While the amendments didn’t make it in, two marijuana and psychedelics measures were previously attached to the base text of the NDAA in the House Armed Services Committee.
Under the psychedelics measure from Rep. Morgan Luttrell (R-TX) that is part of the advancing bill, the defense secretary would be required to carry out a clinical study into the therapeutic benefits of psychedelics for active duty service members with PTSD, traumatic brain injury or chronic traumatic encephalopathy.
The clinical studies would need to involve psilocybin, MDMA, ibogaine or DMT. The secretary would need to provide lawmakers with a report within one year of the enactment of the legislation with information about trial findings. A few of the proposed revisions to NDAA that were rejected in the Rules Committee sought to further amend this language.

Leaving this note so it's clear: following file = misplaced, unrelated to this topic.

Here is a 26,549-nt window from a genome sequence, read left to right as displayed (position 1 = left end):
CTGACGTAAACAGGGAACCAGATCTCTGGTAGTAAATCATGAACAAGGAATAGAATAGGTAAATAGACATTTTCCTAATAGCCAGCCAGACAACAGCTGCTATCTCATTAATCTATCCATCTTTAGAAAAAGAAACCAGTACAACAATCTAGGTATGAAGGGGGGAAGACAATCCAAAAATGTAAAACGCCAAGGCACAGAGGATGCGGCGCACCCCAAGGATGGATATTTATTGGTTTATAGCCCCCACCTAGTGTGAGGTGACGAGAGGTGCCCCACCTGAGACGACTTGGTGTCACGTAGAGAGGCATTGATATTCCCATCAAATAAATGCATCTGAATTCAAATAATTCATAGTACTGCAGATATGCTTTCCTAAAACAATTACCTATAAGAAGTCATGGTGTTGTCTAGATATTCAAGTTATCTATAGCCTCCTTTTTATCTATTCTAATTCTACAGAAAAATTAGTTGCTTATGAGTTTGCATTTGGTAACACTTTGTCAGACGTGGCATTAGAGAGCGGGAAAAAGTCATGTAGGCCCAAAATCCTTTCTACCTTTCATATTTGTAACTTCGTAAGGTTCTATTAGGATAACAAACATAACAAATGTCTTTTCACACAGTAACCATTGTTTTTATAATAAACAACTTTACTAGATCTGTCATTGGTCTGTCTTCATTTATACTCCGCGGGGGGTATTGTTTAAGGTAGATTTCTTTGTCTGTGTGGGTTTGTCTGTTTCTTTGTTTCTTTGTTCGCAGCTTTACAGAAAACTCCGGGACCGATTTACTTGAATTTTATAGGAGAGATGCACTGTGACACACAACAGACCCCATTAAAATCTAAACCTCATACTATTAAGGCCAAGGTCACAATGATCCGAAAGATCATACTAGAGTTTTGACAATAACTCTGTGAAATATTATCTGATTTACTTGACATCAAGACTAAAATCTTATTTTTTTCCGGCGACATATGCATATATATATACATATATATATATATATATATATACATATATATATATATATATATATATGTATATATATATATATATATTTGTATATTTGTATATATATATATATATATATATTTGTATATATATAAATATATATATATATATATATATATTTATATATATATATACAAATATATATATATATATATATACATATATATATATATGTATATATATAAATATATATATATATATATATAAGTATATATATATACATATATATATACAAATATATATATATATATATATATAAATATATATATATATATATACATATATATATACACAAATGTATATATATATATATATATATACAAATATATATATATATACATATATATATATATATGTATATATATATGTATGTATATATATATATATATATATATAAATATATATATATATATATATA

Rep. Dan Crenshaw (R-TX), who is sponsoring similar standalone legislation, said last week that he wanted the Rules Committee to adopt an amendment to Luttrell’s amendment because, he said, House Armed Services Committee staff had stripped language from his measure without authorization that provided actual funding for the research and also changed it to require clinical studies, rather than clinical trials. The panel declined to follow suit, however, leaving the psychedelics amendment more hollow.
Crenshaw, alongside Reps. Alexandria Ocasio-Cortez (D-NY) and Lou Correa (D-CA) touted the psychedelics measure at a press briefing on Thursday.
Meanwhile, a cannabis amendment that had been attached to the bill in the earlier committee by Rep. Nancy Mace (R-SC) calls for a defense department medical cannabis pilot program that would examine the health impacts of marijuana use by veterans and service members who are VA beneficiaries. To be eligible for the program, the VA participant would need to have been diagnosed with post-traumatic stress disorder (PTSD), depression or anxiety, or have been prescribed pain management.
Separately, the Senate Appropriations Committee recently released a report for a spending bill that calls on VA to facilitate medical marijuana access for veterans and explore the therapeutic potential of psychedelics.
Photo courtesy of Mike Latimer.